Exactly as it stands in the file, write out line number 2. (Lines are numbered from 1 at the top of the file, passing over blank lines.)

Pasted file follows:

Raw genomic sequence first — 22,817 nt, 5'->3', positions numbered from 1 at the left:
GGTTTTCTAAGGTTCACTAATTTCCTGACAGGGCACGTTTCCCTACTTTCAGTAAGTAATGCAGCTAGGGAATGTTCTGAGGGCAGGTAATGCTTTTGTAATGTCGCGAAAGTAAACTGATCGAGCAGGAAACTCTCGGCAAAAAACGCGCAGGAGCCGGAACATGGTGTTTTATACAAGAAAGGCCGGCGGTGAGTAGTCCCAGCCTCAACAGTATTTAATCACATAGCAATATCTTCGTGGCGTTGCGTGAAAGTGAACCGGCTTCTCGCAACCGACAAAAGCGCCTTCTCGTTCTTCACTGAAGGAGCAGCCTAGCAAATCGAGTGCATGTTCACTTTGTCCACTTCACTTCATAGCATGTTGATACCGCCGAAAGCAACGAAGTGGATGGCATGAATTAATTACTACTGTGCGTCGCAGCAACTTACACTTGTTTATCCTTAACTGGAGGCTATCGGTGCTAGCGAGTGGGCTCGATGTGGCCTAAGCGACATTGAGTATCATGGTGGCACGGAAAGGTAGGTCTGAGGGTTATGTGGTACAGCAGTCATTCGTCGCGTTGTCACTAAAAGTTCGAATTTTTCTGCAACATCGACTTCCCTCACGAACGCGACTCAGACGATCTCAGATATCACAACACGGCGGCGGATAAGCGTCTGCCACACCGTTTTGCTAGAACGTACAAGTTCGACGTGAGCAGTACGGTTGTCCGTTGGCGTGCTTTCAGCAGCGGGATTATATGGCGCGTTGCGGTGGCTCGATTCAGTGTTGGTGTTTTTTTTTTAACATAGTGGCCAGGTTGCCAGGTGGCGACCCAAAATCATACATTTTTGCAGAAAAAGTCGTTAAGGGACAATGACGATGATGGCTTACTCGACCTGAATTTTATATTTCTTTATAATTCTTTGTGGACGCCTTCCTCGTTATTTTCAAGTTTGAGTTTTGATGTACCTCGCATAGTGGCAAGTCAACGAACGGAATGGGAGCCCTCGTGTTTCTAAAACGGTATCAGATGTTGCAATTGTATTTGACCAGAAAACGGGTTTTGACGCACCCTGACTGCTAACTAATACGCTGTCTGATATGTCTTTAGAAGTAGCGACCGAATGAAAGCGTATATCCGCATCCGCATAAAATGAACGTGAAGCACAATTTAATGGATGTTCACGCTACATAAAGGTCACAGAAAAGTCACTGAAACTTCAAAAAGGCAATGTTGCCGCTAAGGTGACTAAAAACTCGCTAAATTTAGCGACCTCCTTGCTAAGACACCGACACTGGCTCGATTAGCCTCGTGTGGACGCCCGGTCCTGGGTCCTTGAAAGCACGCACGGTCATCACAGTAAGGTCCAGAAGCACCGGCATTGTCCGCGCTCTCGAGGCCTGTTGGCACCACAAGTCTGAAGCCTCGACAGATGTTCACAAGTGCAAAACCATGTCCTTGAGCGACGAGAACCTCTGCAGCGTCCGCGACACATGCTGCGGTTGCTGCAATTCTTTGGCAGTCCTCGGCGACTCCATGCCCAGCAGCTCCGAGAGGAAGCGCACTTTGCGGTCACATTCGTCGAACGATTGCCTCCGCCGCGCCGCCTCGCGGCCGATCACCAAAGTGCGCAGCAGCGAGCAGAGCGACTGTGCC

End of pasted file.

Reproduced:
GGTTTTCTAAGGTTCACTAATTTCCTGACAGGGCACGTTTCCCTACTTTCAGTAAGTAATGCAGCTAGGGAATGTTCTGAGGGCAGGTAATGCTTTTGTAATGTCGCGAAAGTAAACTGATCGAGCAGGAAACTCTCGGCAAAAAACGCGCAGGAGCCGGAACATGGTGTTTTATACAAGAAAGGCCGGCGGTGAGTAGTCCCAGCCTCAACAGTATTTAATCACATAGCAATATCTTCGTGGCGTTGCGTGAAAGTGAACCGGCTTCTCGCAACCGACAAAAGCGCCTTCTCGTTCTTCACTGAAGGAGCAGCCTAGCAAATCGAGTGCATGTTCACTTTGTCCACTTCACTTCATAGCATGTTGATACCGCCGAAAGCAACGAAGTGGATGGCATGAATTAATTACTACTGTGCGTCGCAGCAACTTACACTTGTTTATCCTTAACTGGAGGCTATCGGTGCTAGCGAGTGGGCTCGATGTGGCCTAAGCGACATTGAGTATCATGGTGGCACGGAAAGGTAGGTCTGAGGGTTATGTGGTACAGCAGTCATTCGTCGCGTTGTCACTAAAAGTTCGAATTTTTCTGCAACATCGACTTCCCTCACGAACGCGACTCAGACGATCTCAGATATCACAACACGGCGGCGGATAAGCGTCTGCCACACCGTTTTGCTAGAACGTACAAGTTCGACGTGAGCAGTACGGTTGTCCGTTGGCGTGCTTTCAGCAGCGGGATTATATGGCGCGTTGCGGTGGCTCGATTCAGTGTTGGTGTTTTTTTTTTAACATAGTGGCCAGGTTGCCAGGTGGCGACCCAAAATCATACATTTTTGCAGAAAAAGTCGTTAAGGGACAATGACGATGATGGCTTACTCGACCTGAATTTTATATTTCTTTATAATTCTTTGTGGACGCCTTCCTCGTTATTTTCAAGTTTGAGTTTTGATGTACCTCGCATAGTGGCAAGTCAACGAACGGAATGGGAGCCCTCGTGTTTCTAAAACGGTATCAGATGTTGCAATTGTATTTGACCAGAAAACGGGTTTTGACGCACCCTGACTGCTAACTAATACGCTGTCTGATATGTCTTTAGAAGTAGCGACCGAATGAAAGCGTATATCCGCATCCGCATAAAATGAACGTGAAGCACAATTTAATGGATGTTCACGCTACATAAAGGTCACAGAAAAGTCACTGAAACTTCAAAAAGGCAATGTTGCCGCTAAGGTGACTAAAAACTCGCTAAATTTAGCGACCTCCTTGCTAAGACACCGACACTGGCTCGATTAGCCTCGTGTGGACGCCCGGTCCTGGGTCCTTGAAAGCACGCACGGTCATCACAGTAAGGTCCAGAAGCACCGGCATTGTCCGCGCTCTCGAGGCCTGTTGGCACCACAAGTCTGAAGCCTCGACAGATGTTCACAAGTGCAAAACCATGTCCTTGAGCGACGAGAACCTCTGCAGCGTCCGCGACACATGCTGCGGTTGCTGCAATTCTTTGGCAGTCCTCGGCGACTCCATGCCCAGCAGCTCCGAGAGGAAGCGCACTTTGCGGTCACATTCGTCGAACGATTGCCTCCGCCGCGCCGCCTCGCGGCCGATCACCAAAGTGCGCAGCAGCGAGCAGAGCGACTGTGCC